We all remember that feeling . . . we finished the last page of Harry Potter and the Deadly Hallows . . . and dual emotions of elation and depression filled our hearts. After devoting countless hours and for some of us, many years of waiting, the story had finally come to an end. I remember how I felt and then relived it when my own children finished the series. Now true fans are well aware of the impending release of Harry Potter and The Cursed Child, but there really is nothing like the original.
A few months ago, a friend asked me for suggestions for her own 5th grade daughter who had just completed the series. She too was feeling a sense of depression and loss as to what she could read next. I can well relate to that feeling of “what could I possibly read, that might be even half as good, as what I finished.”
I think with the Harry Potter books in particular, it is important to look at what attracts a reader to the story and appeals to the reader’s interest. So, I started to think about what makes the Harry Potter books so engaging and what other books might appeal to those aspects of the story.
The first appeal for me was the magic. J.K. Rowling incorporates magic into her stories with clarity and purpose. The magic is grounded in reality and she has not just created a world where magic exists, but also where it blends almost seamlessly with the real world that we know. Magic has specific and unique purposes for communication, transportation, education, and all other facets of the modern world.
One of my favorite books that incorporates magic is the Castle Glower series, starting with Tuesdays at the Castle, by Jessica Day George. These books tell the story of a magical castle that rearranges, adapts, moves, and deletes rooms in the castle, depending upon who is visiting and what is needed. When the castle is ambushed, it, along with the Princess Celie, must protect the royal family and save the kingdom. The adventures continue in subsequent books: Wednesdays in the Tower and Thursdays with the Crown.
Very few authors can create a new world as complex and all-encompassing as J.R.R. Tolkien and Rowling doesn’t try to do that. Her creation of a magic world is one that is believable and yet fits into the universal truths of reality. She doesn’t contradict what is known but instead melds the two worlds. Perfect example is the access to Platform 9 ¾ or how a telephone booth is the entrance to the Ministry of Magic.
Another author who I think does a great job at this is Rick Riordan with his blending of the mythological world with the real world. I am a big fan of the Percy Jackson series, but I almost think that the three books of the Kane Chronicles series about Egyptian mythology do an even better job at this. The description of the world of the pharaohs and the creation of the House of Life magicians is based on the mythology but Riordan makes it come to life and gives this world a personification of its own.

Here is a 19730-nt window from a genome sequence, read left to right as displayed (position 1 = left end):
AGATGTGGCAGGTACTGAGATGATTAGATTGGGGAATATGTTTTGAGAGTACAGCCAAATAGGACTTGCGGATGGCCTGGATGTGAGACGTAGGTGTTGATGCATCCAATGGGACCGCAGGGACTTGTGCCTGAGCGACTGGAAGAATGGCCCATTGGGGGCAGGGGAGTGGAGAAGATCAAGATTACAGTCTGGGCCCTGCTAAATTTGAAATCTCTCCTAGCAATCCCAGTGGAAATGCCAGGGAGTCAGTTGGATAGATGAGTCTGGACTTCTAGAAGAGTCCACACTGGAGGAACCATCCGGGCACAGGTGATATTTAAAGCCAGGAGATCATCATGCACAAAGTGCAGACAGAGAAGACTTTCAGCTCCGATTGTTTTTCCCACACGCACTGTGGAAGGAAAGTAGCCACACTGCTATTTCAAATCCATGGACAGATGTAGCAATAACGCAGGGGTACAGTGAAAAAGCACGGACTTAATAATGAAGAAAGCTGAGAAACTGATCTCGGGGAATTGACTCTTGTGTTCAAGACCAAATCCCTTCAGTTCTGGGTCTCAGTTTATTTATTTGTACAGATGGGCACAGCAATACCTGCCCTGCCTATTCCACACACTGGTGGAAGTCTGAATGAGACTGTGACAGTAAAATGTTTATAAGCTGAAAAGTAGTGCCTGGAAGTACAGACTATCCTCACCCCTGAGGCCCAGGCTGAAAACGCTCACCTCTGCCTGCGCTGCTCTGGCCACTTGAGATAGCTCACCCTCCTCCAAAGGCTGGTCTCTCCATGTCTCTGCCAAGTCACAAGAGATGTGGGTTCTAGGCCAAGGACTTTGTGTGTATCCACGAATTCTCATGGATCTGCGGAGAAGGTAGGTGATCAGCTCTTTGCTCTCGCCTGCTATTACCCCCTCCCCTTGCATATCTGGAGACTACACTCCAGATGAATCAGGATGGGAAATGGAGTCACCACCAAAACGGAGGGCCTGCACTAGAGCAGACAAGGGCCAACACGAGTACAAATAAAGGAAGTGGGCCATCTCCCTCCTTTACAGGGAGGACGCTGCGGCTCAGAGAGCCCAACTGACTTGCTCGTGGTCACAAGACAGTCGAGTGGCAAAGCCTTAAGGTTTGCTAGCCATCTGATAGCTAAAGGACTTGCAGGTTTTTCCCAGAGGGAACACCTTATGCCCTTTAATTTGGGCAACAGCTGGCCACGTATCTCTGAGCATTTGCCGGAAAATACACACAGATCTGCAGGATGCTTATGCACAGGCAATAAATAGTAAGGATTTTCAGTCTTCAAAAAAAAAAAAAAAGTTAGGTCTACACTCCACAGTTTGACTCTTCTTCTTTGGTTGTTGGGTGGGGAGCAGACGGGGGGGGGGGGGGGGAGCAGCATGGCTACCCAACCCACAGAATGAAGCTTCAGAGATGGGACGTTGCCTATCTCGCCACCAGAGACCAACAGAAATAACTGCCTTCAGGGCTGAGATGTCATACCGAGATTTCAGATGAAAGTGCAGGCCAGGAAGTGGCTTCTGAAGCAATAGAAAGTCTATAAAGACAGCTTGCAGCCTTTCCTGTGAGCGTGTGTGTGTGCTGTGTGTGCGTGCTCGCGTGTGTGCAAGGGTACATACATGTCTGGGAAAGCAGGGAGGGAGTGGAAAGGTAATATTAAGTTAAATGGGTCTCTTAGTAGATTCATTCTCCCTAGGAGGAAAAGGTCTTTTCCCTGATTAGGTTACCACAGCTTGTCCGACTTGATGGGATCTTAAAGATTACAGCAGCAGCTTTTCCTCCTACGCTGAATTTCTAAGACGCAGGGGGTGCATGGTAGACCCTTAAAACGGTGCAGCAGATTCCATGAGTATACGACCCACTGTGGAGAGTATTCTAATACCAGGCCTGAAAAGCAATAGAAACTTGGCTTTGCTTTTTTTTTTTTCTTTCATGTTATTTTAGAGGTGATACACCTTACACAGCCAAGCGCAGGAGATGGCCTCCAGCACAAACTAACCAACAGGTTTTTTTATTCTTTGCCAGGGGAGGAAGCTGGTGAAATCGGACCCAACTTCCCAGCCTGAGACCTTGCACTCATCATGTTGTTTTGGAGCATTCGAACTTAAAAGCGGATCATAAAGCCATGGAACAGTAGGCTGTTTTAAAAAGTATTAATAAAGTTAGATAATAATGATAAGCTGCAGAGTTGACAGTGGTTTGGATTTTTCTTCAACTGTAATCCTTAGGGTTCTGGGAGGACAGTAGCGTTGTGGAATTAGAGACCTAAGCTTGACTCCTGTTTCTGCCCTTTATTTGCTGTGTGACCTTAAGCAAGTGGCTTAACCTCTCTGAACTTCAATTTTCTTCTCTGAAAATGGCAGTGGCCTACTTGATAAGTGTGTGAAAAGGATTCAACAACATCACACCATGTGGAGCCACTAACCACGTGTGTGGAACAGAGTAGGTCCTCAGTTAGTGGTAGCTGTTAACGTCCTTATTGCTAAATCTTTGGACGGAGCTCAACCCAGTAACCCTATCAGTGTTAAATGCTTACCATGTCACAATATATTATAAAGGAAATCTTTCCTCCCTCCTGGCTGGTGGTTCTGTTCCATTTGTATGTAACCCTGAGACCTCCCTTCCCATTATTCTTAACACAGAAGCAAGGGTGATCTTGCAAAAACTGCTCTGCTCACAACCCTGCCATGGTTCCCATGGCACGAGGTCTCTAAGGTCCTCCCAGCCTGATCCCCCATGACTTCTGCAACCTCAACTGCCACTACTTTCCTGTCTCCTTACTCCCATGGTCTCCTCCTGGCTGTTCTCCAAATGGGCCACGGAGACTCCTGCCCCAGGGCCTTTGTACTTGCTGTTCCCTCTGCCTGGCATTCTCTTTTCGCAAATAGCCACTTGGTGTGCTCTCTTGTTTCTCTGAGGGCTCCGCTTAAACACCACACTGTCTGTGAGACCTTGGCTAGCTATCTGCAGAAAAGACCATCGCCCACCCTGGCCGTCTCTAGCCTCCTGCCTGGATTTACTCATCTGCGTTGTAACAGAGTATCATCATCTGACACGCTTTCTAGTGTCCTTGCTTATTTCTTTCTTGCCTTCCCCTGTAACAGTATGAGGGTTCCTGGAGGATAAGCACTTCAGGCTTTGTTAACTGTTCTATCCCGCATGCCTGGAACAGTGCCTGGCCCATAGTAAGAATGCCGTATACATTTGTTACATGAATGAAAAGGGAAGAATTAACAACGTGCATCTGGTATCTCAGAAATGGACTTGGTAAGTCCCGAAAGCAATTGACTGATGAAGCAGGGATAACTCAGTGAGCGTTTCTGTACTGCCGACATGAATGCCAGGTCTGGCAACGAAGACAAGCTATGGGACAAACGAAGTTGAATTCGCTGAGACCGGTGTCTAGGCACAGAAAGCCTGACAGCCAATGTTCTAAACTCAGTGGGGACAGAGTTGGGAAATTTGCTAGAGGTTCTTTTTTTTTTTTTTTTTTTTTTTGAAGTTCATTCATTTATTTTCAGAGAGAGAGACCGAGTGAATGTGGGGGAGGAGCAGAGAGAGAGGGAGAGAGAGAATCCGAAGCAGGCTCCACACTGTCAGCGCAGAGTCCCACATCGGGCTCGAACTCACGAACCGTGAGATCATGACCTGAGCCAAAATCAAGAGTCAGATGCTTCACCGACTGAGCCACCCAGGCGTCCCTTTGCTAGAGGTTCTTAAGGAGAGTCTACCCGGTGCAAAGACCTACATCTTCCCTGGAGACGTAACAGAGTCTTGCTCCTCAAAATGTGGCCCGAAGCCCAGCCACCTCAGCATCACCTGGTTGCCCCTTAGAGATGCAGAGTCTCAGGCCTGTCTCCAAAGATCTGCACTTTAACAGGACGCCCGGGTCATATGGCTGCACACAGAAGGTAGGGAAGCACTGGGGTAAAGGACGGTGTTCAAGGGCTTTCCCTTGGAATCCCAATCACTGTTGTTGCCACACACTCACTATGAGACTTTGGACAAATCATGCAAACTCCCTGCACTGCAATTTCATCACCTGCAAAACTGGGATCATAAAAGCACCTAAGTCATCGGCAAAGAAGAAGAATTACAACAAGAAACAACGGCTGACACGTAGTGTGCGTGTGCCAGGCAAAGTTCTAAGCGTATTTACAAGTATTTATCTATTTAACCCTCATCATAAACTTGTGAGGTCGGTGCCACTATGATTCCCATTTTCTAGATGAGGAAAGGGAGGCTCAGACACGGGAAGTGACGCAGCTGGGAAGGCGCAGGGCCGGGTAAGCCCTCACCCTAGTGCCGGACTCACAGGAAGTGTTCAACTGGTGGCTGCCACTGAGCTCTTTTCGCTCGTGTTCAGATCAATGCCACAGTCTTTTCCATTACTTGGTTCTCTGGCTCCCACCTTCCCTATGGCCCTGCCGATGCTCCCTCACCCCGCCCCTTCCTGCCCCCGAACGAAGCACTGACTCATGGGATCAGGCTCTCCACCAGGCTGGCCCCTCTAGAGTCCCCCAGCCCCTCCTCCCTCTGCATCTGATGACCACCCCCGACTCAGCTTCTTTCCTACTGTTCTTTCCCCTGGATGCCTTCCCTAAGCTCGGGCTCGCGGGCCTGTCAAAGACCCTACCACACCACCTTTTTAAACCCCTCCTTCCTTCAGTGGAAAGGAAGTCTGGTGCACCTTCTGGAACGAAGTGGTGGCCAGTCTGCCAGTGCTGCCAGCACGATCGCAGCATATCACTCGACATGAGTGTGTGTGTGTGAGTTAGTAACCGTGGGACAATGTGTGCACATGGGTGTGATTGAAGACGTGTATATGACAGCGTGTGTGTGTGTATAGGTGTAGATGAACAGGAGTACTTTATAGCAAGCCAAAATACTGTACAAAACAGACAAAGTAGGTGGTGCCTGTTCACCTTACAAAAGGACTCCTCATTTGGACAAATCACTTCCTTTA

The Golden Trio
I certainly didn’t coin this word but I think it is a great description of the bond between the three main characters and the story that is told through their growth and development. Certainly not a new concept in literature, think Scout, Jem, and Dill in To Kill a Mockingbird or Nancy, Beth, and George in the Nancy Drew Mysteries, the Golden Trio can manifest itself in a variety of gender and age combinations and take different forms, but the primary story revolves around the friendship, conflicts, and evolution of these characters.
One of my favorite Golden Trios — that isn’t in the Percy Jackson books or the Rangers Apprentice series — is from Michael Spradlin’s Youngest Templar Series. The characters of Tristan, Robard, and Maryam aren’t initially friends, but learn to rely on and trust one another through the progression of the story. Another fun Golden Trio is Seymour, the young boy; Mr. Grumply, the cantankerous writer; and Olive, the ghost, from the 43 Old Cemetery Road series by Kate Klise.
A Satisfying Conclusion
Even with the impending release of Harry Potter and the Cursed Child and the multitude of fan fiction that has been written, the last Harry Potter book ends with a sense of closure and completion. The questions are answered, the conflicts are resolved, and although the reader knows that the characters will go on and do more amazing things in their future, he feels at peace with the end. I know that I have read many, many books that have left me dissatisfied with the conclusion. I wanted more questions answered or more loose ends tied up; ultimately, I want to know that the characters are going to “all right.” J.K. Rowling does this at the end of the series. I do think that it is notable that she has stated in numerous interviews that she had the last scene written very early on in her writing process. Many writers allow the characters and stories to take them where they want to go, but don’t always have a clear end in mind. As a reader, I like a clean finish.
Michael Spradlin’s Youngest Templar Trilogy has a very satisfying and clear ending. Another trilogy that finishes smoothly is Jennifer Holm’s Boston Jane books; the character arc follows the standard rising action – conflict – falling action pattern, but does so with great description and warmth. The reader enjoys the character and feels vested in her successful outcome. One of my favorite books as a child, The Twenty-One Balloons by William Pene dubois, also succinctly finishes a multi-dimensional story with a pleasing end.
So, what common appeals do you find in the books that you read, and do you look for those in other books that you seek out?